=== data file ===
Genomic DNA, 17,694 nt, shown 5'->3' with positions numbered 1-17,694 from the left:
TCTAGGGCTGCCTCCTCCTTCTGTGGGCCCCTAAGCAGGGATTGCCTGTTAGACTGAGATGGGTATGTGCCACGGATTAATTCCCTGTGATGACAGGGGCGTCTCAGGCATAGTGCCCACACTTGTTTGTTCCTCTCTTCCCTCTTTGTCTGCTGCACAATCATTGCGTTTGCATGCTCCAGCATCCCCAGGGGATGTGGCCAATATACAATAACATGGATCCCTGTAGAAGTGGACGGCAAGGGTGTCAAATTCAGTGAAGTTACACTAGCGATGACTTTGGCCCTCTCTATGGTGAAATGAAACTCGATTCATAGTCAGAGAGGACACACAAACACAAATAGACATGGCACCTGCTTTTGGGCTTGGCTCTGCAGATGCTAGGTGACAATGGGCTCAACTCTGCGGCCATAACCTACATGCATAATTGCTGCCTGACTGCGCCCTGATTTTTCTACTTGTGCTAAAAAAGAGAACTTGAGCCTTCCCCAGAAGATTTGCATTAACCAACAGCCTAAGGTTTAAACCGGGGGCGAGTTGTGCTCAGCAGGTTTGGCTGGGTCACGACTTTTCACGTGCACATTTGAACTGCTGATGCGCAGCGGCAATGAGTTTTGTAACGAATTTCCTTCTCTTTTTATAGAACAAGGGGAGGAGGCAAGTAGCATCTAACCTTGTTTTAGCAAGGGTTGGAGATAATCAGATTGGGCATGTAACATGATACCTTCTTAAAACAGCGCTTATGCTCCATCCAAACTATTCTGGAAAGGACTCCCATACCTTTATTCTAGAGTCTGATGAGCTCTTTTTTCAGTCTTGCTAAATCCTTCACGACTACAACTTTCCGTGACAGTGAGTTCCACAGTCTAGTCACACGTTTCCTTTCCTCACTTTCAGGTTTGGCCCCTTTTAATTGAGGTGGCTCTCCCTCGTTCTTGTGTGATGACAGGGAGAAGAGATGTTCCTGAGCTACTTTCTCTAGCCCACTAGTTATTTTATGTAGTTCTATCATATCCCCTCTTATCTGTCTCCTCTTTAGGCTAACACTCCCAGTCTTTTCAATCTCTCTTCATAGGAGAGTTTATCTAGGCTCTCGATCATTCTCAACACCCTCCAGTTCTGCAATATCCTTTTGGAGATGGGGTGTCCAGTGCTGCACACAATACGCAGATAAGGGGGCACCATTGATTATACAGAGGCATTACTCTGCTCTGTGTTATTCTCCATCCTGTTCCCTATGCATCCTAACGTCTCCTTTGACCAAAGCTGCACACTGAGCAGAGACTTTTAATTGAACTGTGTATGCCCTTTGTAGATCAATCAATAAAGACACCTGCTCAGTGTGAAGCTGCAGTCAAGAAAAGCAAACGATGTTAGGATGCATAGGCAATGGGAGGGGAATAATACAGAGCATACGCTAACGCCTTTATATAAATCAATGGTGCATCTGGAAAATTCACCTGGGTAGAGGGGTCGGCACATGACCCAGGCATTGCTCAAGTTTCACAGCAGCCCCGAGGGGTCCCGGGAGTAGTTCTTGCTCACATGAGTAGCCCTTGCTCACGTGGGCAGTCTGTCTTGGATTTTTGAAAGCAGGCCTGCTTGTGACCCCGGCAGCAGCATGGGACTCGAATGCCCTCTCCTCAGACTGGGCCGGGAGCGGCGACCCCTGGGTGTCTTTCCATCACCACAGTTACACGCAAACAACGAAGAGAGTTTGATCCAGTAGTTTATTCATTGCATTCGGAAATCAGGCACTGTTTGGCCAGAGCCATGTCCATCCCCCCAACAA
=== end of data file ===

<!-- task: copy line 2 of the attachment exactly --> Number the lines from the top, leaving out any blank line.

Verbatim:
TCTAGGGCTGCCTCCTCCTTCTGTGGGCCCCTAAGCAGGGATTGCCTGTTAGACTGAGATGGGTATGTGCCACGGATTAATTCCCTGTGATGACAGGGGCGTCTCAGGCATAGTGCCCACACTTGTTTGTTCCTCTCTTCCCTCTTTGTCTGCTGCACAATCATTGCGTTTGCATGCTCCAGCATCCCCAGGGGATGTGGCCAATATACAATAACATGGATCCCTGTAGAAGTGGACGGCAAGGGTGTCAAATTCAGTGAAGTTACACTAGCGATGACTTTGGCCCTCTCTATGGTGAAATGAAACTCGATTCATAGTCAGAGAGGACACACAAACACAAATAGACATGGCACCTGCTTTTGGGCTTGGCTCTGCAGATGCTAGGTGACAATGGGCTCAACTCTGCGGCCATAACCTACATGCATAATTGCTGCCTGACTGCGCCCTGATTTTTCTACTTGTGCTAAAAAAGAGAACTTGAGCCTTCCCCAGAAGATTTGCATTAACCAACAGCCTAAGGTTTAAACCGGGGGCGAGTTGTGCTCAGCAGGTTTGGCTGGGTCACGACTTTTCACGTGCACATTTGAACTGCTGATGCGCAGCGGCAATGAGTTTTGTAACGAATTTCCTTCTCTTTTTATAGAACAAGGGGAGGAGGCAAGTAGCATCTAACCTTGTTTTAGCAAGGGTTGGAGATAATCAGATTGGGCATGTAACATGATACCTTCTTAAAACAGCGCTTATGCTCCATCCAAACTATTCTGGAAAGGACTCCCATACCTTTATTCTAGAGTCTGATGAGCTCTTTTTTCAGTCTTGCTAAATCCTTCACGACTACAACTTTCCGTGACAGTGAGTTCCACAGTCTAGTCACACGTTTCCTTTCCTCACTTTCAGGTTTGGCCCCTTTTAATTGAGGTGGCTCTCCCTCGTTCTTGTGTGATGACAGGGAGAAGAGATGTTCCTGAGCTACTTTCTCTAGCCCACTAGTTATTTTATGTAGTTCTATCATATCCCCTCTTATCTGTCTCCTCTTTAGGCTAACACTCCCAGTCTTTTCAATCTCTCTTCATAGGAGAGTTTATCTAGGCTCTCGATCATTCTCAACACCCTCCAGTTCTGCAATATCCTTTTGGAGATGGGGTGTCCAGTGCTGCACACAATACGCAGATAAGGGGGCACCATTGATTATACAGAGGCATTACTCTGCTCTGTGTTATTCTCCATCCTGTTCCCTATGCATCCTAACGTCTCCTTTGACCAAAGCTGCACACTGAGCAGAGACTTTTAATTGAACTGTGTATGCCCTTTGTAGATCAATCAATAAAGACACCTGCTCAGTGTGAAGCTGCAGTCAAGAAAAGCAAACGATGTTAGGATGCATAGGCAATGGGAGGGGAATAATACAGAGCATACGCTAACGCCTTTATATAAATCAATGGTGCATCTGGAAAATTCACCTGGGTAGAGGGGTCGGCACATGACCCAGGCATTGCTCAAGTTTCACAGCAGCCCCGAGGGGTCCCGGGAGTAGTTCTTGCTCACATGAGTAGCCCTTGCTCACGTGGGCAGTCTGTCTTGGATTTTTGAAAGCAGGCCTGCTTGTGACCCCGGCAGCAGCATGGGACTCGAATGCCCTCTCCTCAGACTGGGCCGGGAGCGGCGACCCCTGGGTGTCTTTCCATCACCACAGTTACACGCAAACAACGAAGAGAGTTTGATCCAGTAGTTTATTCATTGCATTCGGAAATCAGGCACTGTTTGGCCAGAGCCATGTCCATCCCCCCAACAA